by Robin Kemp

Today, Friday, March 26, 2021 is the U.S. Army Corps of Engineers deadline for public comment on its proposed plan to clean up toxic waste at the FTG-01 dump site on the north side of the base. Records recently obtained by The Clayton Crescent show the Army has known about widespread contamination at Fort Gillem since at least 1978. Last week, residents of the Park at Fort Gillem, a privately-owned apartment complex of former base housing that sits on land they say is still owned by the Army, said no one had informed them of the toxic dumps that have leached into groundwater plumes both north and south of the base for decades.

The Clayton Crescent asked the Army’s point of contact for the public comment period, Thomas A. Lineer, and the Georgia Environmental Protection Division for more details about the extent of the pollution at present and why the Army’s proposal did not list chemical remediation as one of the possible cleanup options. We also asked why the Army allegedly has begun injecting vegetable oil at the site prior to the plan’s approval.

Lineer did not respond to The Clayton Crescent’s questions.

Accoding to Georgia EPD spokesman Kevin Chambers, “the Army eliminated chemical remediation due to “’the short life of the chemical oxidant, the resultant increases in cost associated with multiple injections to reach remedial goals, and right-of-entry and safety concerns associated with off-post injections in residential areas.'”

The Clayton Crescent noted that, during a meeting with residents of the Park at Fort Gillem apartments on the south side of the base, Oasis Consulting Services’ Mike Monteleone had stated that the Army is already injecting vegetable oil, even though the public comment period on the plan has not yet closed. Chambers replied that FTG-01 “is located at the northwestern boundary of the former Fort Gillem Property.” (Under its deal with the city of Forest Park’s development entity, the Army cannot turn over possession of contaminated parts to the city until it cleans them up to a certain legal standard.) Asked whether the Army was jumping the gun if it already has begun injecting substances into the groundwater, Chambers replied, “Questions about additional bioremediation activities and locations should be directed to the Army.”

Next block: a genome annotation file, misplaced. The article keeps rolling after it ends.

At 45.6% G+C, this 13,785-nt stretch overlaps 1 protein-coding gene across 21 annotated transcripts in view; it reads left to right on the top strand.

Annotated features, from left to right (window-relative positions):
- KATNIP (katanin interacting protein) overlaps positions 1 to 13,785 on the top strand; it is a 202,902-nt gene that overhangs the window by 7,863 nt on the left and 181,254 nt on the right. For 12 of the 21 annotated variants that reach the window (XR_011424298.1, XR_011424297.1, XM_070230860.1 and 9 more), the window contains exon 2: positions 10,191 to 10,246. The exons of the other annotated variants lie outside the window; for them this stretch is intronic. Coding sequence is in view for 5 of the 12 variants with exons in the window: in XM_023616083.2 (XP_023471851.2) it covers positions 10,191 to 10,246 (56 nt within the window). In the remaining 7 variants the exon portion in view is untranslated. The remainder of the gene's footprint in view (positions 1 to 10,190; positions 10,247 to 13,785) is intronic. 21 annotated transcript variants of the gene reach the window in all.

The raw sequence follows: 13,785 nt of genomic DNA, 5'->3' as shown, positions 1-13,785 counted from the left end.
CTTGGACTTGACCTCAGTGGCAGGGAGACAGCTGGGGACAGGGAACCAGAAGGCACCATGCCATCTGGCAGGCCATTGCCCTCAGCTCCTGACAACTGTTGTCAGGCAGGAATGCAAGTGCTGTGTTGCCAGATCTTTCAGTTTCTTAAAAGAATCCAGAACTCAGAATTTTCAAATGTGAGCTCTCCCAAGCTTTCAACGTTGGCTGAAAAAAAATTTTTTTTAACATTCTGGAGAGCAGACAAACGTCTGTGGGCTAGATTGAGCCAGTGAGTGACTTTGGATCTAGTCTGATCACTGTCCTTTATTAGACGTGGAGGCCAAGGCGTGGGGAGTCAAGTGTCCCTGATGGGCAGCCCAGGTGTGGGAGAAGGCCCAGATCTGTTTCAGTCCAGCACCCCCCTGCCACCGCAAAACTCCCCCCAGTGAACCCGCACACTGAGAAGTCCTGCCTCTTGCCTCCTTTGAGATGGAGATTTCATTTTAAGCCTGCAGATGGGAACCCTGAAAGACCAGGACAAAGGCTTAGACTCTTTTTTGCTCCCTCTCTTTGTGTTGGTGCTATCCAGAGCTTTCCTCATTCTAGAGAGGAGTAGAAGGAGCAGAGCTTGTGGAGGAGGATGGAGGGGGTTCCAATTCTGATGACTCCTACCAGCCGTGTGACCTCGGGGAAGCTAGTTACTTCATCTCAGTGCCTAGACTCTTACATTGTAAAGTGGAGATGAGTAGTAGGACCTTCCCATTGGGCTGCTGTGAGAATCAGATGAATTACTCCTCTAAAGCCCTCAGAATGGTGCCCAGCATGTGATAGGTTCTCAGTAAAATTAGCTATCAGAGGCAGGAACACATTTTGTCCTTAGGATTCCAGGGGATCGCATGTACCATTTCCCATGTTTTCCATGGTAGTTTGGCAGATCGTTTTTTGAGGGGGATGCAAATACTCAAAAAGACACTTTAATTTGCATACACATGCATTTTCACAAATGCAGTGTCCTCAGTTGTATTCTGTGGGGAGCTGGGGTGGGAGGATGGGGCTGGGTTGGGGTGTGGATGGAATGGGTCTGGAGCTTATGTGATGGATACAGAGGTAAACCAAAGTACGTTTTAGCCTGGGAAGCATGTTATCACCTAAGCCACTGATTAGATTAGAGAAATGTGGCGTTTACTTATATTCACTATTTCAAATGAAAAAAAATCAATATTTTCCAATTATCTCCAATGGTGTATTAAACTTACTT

When The Clayton Crescent asked for “maps of the most recent, most accurate groundwater plumes, plume contamination boundaries, wells, remediation areas, and injections sites,” Chambers pointed to the maps in the [draft] FTG-01 plan submitted for public comment, adding “Other maps and figures can be obtained from the Army’s administrative records, which can be found at Fort Gillem Enclave.” The Clayton Crescent had e-mailed its questions to Georgia EPD on Wednesday. Chambers said on Wednesday and Thursday that he needed to get answers from other departments. Those answers arrived at 10:24 a.m. today, less than eight hours before the close of business on the last day of public comment.

The maps are some of the last pages in the report. If you have a computer, you can zoom in on the maps (use ctrl+ on Windows or command+ on Mac to zoom in and ctrl-on Windows or command- on Mac to zoom out) to see different areas, streets, creeks, and markings up close. The seven maps in the report include:

  • Figure 1, “FTG-01 Site Location Map,” based on a 2018 aerial photo
  • Figure 2, “FTG-01 Site Map,” based on a 2018 aerial photo
  • Figure 3, “FTG-01 Topographic Map,” or Topographic Map r1.mxd”, showing elevations at Gillem Enclave on the southwest side, the FTG-01 North Landfill Area on the northwest corner (next to Ryan Road to the west and north, and south of Ravenel Road, Rock Cut Road, Bonnie Glen, Mallard, Falcon, and Slate Road to the north) and burial sites FTG-07, FTG-08, FTG-09, and FTG-10, which are south of the railroad tracks on the Hood Avenue side, according to the map